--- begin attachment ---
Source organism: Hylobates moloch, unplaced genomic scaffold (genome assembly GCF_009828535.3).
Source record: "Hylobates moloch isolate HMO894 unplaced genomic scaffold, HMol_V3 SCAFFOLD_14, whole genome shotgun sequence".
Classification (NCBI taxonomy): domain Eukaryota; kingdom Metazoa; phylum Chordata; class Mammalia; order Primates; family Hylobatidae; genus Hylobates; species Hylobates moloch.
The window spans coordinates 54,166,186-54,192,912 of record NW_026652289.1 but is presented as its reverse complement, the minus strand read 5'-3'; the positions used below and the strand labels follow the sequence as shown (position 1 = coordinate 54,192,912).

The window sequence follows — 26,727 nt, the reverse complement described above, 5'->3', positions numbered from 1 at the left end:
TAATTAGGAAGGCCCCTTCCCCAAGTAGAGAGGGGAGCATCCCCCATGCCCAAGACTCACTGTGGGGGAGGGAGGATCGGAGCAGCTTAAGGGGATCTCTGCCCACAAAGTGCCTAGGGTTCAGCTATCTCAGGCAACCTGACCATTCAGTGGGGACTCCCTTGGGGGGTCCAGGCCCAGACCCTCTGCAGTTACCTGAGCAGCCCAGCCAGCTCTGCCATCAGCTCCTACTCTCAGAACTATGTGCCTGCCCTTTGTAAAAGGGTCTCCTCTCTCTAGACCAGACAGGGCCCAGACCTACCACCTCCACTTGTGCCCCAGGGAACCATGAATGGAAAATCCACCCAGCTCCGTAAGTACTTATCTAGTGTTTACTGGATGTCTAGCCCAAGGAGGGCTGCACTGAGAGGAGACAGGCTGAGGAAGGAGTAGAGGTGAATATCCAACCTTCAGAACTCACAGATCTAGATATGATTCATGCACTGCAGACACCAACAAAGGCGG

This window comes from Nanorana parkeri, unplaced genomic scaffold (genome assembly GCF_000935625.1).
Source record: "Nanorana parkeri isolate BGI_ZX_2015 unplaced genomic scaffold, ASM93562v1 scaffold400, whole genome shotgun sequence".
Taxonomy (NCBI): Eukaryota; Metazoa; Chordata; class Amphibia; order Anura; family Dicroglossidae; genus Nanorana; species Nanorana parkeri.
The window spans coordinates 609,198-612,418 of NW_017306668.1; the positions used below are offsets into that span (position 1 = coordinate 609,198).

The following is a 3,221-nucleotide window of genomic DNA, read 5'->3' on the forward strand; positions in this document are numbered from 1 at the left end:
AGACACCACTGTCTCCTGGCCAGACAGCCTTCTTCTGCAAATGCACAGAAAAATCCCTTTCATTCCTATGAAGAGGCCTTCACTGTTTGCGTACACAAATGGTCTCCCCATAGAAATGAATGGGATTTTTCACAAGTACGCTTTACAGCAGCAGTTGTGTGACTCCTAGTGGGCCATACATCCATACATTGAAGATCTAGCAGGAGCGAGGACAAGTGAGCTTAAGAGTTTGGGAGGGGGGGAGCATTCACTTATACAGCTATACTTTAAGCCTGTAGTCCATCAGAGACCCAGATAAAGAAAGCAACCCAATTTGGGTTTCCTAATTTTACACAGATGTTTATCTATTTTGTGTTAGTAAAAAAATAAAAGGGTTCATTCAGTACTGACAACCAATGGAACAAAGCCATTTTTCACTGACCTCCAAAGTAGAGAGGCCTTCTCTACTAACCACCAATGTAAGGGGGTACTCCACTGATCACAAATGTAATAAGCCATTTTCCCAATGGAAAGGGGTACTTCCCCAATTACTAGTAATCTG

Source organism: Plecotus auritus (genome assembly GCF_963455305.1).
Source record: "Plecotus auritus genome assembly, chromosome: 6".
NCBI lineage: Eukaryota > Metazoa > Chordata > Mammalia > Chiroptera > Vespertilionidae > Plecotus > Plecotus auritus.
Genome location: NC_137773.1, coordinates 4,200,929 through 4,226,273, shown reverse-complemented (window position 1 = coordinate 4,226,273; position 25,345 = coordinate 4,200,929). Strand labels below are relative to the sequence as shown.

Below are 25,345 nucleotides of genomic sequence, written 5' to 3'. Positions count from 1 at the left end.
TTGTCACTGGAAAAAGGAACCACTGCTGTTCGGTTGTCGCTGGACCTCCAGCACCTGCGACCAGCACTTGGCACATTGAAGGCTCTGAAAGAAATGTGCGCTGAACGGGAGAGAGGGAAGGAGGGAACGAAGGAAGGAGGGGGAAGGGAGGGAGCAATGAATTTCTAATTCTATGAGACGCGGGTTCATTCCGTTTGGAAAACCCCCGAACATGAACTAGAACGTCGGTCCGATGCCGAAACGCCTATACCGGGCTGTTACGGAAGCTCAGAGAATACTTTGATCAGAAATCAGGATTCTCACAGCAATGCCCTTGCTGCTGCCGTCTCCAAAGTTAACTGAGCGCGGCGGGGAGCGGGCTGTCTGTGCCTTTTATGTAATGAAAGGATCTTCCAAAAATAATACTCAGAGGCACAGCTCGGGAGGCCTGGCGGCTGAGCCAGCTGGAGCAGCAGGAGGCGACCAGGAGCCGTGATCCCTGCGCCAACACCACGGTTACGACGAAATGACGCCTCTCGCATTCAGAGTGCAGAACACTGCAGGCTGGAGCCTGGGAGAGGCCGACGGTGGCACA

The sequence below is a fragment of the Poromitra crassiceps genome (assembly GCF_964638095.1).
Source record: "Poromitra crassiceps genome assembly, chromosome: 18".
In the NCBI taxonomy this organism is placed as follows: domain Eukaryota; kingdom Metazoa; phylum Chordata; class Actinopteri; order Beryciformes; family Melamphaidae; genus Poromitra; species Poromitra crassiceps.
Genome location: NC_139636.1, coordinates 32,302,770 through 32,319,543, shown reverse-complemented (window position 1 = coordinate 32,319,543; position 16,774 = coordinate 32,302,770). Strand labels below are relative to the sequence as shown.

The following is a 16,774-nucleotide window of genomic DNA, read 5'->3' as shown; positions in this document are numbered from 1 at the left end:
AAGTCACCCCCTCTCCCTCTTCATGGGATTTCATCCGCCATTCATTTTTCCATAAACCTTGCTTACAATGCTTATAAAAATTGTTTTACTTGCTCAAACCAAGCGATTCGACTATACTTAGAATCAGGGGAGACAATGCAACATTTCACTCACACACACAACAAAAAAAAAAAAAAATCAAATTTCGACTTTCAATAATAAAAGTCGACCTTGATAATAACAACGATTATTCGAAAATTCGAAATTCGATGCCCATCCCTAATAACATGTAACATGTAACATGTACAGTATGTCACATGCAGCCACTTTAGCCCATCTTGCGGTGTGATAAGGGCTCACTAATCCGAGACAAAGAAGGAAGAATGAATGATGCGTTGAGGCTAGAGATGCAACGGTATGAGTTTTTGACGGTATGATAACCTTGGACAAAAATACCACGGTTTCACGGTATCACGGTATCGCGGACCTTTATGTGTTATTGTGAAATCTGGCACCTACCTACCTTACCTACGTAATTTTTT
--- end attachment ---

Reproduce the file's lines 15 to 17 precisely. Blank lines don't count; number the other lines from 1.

NCBI lineage: Eukaryota > Metazoa > Chordata > Mammalia > Chiroptera > Vespertilionidae > Plecotus > Plecotus auritus.
Genome location: NC_137773.1, coordinates 4,200,929 through 4,226,273, shown reverse-complemented (window position 1 = coordinate 4,226,273; position 25,345 = coordinate 4,200,929). Strand labels below are relative to the sequence as shown.

Below are 25,345 nucleotides of genomic sequence, written 5' to 3'. Positions count from 1 at the left end.